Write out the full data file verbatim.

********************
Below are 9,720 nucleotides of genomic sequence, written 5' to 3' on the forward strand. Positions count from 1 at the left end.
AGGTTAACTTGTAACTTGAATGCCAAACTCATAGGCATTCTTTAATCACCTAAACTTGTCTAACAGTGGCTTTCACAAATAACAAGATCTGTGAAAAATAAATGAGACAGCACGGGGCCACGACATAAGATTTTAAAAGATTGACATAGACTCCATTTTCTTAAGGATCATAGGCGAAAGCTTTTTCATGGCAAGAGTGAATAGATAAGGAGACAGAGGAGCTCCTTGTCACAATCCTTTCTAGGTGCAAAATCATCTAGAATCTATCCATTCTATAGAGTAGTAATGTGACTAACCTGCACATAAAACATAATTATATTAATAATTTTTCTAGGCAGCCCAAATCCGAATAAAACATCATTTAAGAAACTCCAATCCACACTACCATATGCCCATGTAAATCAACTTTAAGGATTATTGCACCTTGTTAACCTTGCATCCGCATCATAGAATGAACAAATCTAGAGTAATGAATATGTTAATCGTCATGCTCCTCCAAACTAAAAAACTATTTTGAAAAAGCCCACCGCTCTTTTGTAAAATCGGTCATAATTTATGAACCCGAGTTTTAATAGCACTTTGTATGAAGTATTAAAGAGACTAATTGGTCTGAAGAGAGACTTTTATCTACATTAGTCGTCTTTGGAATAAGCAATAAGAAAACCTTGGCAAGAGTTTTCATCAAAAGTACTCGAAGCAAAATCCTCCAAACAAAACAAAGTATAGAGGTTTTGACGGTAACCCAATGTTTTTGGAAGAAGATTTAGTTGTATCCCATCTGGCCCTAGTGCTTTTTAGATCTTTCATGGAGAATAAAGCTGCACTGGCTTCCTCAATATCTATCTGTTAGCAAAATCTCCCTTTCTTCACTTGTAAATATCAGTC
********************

Below are 9,720 nucleotides of genomic sequence, written 5' to 3' on the forward strand. Positions count from 1 at the left end.
AGGTTAACTTGTAACTTGAATGCCAAACTCATAGGCATTCTTTAATCACCTAAACTTGTCTAACAGTGGCTTTCACAAATAACAAGATCTGTGAAAAATAAATGAGACAGCACGGGGCCACGACATAAGATTTTAAAAGATTGACATAGACTCCATTTTCTTAAGGATCATAGGCGAAAGCTTTTTCATGGCAAGAGTGAATAGATAAGGAGACAGAGGAGCTCCTTGTCACAATCCTTTCTAGGTGCAAAATCATCTAGAATCTATCCATTCTATAGAGTAGTAATGTGACTAACCTGCACATAAAACATAATTATATTAATAATTTTTCTAGGCAGCCCAAATCCGAATAAAACATCATTTAAGAAACTCCAATCCACACTACCATATGCCCATGTAAATCAACTTTAAGGATTATTGCACCTTGTTAACCTTGCATCCGCATCATAGAATGAACAAATCTAGAGTAATGAATATGTTAATCGTCATGCTCCTCCAAACTAAAAAACTATTTTGAAAAAGCCCACCGCTCTTTTGTAAAATCGGTCATAATTTATGAACCCGAGTTTTAATAGCACTTTGTATGAAGTATTAAAGAGACTAATTGGTCTGAAGAGAGACTTTTATCTACATTAGTCGTCTTTGGAATAAGCAATAAGAAAACCTTGGCAAGAGTTTTCATCAAAAGTACTCGAAGCAAAATCCTCCAAACAAAACAAAGTATAGAGGTTTTGACGGTAACCCAATGTTTTTGGAAGAAGATTTAGTTGTATCCCATCTGGCCCTAGTGCTTTTTAGATCTTTCATGGAGAATAAAGCTGCACTGGCTTCCTCAATATCTATCTGTTAGCAAAATCTCCCTTTCTTCACTTGTAAATATCAGTC